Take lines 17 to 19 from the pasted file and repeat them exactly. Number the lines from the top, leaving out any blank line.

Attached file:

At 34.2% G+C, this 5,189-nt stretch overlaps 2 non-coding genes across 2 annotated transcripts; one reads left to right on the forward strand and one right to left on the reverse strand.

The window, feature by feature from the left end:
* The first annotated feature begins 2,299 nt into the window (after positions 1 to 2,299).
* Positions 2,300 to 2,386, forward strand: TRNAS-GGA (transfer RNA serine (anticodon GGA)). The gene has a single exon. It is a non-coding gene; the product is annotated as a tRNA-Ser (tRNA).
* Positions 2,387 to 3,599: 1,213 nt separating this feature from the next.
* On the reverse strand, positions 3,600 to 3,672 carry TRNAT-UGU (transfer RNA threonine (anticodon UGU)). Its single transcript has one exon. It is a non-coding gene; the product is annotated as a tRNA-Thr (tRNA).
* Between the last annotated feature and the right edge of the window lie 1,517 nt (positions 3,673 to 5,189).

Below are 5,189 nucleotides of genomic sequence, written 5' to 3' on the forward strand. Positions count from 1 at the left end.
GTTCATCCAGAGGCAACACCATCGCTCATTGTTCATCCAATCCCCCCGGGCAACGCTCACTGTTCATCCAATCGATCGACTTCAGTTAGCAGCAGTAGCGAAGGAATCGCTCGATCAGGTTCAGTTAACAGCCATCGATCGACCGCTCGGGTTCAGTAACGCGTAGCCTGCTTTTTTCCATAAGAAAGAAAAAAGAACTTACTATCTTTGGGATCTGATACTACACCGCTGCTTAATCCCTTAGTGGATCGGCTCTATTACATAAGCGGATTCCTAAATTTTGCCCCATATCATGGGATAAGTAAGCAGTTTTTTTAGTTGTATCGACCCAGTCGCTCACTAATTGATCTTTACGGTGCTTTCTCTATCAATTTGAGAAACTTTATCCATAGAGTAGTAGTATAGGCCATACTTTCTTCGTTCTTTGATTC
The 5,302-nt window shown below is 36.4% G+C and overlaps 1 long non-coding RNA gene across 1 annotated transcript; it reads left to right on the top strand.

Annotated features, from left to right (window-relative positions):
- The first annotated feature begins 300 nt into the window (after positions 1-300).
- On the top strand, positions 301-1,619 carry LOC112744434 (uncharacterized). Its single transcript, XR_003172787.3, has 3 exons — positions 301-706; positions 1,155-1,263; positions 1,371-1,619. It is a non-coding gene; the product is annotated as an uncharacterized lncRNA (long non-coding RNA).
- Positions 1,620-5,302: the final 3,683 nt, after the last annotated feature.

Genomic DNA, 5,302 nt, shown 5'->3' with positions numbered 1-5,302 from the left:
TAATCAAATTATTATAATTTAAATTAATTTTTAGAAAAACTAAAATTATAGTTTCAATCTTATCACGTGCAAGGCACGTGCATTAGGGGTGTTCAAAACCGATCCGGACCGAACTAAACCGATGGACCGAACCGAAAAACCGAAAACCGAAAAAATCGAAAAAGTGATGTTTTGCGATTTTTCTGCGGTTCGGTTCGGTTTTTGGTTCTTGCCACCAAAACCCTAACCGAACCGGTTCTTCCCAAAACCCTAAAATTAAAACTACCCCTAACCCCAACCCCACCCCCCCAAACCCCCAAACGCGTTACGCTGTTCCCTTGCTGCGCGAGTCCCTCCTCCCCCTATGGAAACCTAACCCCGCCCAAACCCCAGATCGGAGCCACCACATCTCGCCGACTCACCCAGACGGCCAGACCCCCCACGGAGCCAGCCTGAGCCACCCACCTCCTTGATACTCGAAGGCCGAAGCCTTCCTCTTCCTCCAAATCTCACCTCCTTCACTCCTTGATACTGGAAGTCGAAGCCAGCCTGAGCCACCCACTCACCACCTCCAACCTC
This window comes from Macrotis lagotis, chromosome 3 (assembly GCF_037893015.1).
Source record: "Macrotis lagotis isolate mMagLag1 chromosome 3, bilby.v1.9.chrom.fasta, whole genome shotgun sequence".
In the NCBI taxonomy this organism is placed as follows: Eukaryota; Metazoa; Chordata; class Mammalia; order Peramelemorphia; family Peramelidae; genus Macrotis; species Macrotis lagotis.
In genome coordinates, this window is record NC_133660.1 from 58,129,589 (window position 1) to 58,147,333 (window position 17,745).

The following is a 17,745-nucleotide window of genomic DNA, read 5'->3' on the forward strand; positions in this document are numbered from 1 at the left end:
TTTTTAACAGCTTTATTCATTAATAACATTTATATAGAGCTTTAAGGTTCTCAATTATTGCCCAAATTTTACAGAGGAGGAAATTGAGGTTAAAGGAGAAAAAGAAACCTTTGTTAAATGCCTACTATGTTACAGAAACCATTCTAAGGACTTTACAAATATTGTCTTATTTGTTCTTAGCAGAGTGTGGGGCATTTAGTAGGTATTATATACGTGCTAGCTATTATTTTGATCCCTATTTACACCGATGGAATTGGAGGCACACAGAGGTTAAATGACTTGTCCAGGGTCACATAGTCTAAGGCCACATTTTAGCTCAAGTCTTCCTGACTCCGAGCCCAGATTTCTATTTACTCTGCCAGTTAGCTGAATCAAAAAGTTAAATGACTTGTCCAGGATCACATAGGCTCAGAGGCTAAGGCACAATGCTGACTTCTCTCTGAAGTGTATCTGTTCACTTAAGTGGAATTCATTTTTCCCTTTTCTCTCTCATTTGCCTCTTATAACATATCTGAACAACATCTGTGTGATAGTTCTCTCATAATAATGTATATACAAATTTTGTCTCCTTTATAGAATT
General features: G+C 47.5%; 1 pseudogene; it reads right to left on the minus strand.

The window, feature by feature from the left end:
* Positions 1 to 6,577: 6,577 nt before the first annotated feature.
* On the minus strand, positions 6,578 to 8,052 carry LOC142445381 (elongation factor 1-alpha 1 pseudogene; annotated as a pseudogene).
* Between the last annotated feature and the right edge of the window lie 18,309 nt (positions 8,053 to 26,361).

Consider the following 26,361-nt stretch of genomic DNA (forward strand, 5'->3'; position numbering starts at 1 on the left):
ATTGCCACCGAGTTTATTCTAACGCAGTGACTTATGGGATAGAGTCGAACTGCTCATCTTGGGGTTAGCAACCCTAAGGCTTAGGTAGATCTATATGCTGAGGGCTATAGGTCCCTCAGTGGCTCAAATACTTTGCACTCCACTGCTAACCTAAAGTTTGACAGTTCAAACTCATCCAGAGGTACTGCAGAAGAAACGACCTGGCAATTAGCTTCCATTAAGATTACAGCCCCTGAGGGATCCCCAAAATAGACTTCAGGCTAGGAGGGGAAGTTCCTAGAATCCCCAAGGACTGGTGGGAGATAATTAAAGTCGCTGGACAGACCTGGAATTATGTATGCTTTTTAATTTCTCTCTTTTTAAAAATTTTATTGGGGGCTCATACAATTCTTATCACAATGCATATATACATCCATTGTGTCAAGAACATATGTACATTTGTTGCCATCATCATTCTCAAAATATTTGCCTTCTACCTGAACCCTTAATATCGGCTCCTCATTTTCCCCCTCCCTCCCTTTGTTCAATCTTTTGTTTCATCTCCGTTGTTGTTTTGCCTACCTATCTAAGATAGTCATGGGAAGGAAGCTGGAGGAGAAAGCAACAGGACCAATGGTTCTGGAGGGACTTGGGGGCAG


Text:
This window comes from Macrotis lagotis, chromosome 3 (assembly GCF_037893015.1).
Source record: "Macrotis lagotis isolate mMagLag1 chromosome 3, bilby.v1.9.chrom.fasta, whole genome shotgun sequence".
In the NCBI taxonomy this organism is placed as follows: Eukaryota; Metazoa; Chordata; class Mammalia; order Peramelemorphia; family Peramelidae; genus Macrotis; species Macrotis lagotis.